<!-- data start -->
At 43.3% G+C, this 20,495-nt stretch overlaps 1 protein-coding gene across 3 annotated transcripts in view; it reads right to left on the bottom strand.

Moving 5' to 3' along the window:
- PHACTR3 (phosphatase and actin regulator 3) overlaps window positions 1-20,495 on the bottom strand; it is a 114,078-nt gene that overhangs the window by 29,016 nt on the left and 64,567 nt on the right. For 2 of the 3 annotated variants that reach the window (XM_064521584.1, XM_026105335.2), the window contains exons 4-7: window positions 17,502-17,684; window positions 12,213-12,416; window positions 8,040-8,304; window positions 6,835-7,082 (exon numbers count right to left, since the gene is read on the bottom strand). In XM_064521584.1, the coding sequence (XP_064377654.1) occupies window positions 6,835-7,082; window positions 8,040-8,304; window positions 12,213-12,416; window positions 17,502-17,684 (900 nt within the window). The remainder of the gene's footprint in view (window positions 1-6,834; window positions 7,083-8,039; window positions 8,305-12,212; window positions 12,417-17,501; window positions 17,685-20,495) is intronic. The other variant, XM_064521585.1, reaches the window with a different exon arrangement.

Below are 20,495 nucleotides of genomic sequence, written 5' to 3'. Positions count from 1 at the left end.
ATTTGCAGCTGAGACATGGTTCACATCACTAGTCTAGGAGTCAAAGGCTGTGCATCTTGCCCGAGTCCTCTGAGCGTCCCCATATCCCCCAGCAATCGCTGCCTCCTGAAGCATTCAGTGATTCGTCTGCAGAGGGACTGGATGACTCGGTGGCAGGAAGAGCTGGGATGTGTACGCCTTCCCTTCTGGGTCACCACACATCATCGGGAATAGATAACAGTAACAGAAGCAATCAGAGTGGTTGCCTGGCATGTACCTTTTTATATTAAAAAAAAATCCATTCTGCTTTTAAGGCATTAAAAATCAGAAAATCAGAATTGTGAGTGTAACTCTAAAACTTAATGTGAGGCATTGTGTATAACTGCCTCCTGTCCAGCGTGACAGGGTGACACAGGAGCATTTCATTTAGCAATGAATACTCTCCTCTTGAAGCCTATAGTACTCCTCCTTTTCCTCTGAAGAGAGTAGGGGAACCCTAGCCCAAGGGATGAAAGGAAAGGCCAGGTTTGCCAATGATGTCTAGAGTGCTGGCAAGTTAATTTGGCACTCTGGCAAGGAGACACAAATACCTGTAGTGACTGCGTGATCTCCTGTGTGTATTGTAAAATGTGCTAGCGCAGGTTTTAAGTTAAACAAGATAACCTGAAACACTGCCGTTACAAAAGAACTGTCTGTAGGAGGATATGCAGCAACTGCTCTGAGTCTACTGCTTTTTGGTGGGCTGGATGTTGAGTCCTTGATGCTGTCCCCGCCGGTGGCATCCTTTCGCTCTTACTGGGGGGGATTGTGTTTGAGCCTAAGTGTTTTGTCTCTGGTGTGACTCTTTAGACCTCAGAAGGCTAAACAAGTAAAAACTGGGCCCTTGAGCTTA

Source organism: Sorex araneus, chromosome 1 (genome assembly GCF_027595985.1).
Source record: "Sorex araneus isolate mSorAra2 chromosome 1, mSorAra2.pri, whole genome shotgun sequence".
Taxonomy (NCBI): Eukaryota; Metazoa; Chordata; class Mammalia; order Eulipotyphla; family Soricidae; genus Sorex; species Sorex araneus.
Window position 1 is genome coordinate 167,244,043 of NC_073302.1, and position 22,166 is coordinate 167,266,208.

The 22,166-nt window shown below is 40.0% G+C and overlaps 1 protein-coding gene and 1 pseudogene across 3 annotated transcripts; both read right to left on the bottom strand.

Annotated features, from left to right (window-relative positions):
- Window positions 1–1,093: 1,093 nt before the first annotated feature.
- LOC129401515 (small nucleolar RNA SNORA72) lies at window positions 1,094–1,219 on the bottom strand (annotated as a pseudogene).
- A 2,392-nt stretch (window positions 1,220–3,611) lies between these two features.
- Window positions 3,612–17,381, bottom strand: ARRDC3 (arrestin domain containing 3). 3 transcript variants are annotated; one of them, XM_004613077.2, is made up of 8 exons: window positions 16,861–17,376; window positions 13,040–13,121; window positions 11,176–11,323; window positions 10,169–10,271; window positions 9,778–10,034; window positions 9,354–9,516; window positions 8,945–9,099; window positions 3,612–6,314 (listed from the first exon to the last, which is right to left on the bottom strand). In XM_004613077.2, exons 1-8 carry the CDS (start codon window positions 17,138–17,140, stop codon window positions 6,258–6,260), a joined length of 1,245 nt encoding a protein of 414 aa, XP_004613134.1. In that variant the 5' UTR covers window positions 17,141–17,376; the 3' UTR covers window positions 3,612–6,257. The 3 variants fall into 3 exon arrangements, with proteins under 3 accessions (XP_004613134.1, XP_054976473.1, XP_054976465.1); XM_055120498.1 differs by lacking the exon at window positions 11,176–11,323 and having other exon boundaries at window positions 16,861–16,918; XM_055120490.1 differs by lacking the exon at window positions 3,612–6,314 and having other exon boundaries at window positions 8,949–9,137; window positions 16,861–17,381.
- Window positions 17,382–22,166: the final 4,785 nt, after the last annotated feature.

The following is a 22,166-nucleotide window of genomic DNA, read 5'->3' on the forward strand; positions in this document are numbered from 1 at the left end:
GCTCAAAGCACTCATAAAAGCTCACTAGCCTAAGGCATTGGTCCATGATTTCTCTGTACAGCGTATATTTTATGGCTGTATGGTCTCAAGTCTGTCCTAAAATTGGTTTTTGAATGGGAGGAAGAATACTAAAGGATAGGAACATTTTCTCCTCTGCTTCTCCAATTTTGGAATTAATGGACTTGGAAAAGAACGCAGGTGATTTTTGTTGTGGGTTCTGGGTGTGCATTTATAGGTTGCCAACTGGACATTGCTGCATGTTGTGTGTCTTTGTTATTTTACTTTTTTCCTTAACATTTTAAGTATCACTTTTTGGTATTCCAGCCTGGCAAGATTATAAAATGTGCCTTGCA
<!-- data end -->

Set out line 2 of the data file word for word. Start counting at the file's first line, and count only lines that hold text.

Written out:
Moving 5' to 3' along the window: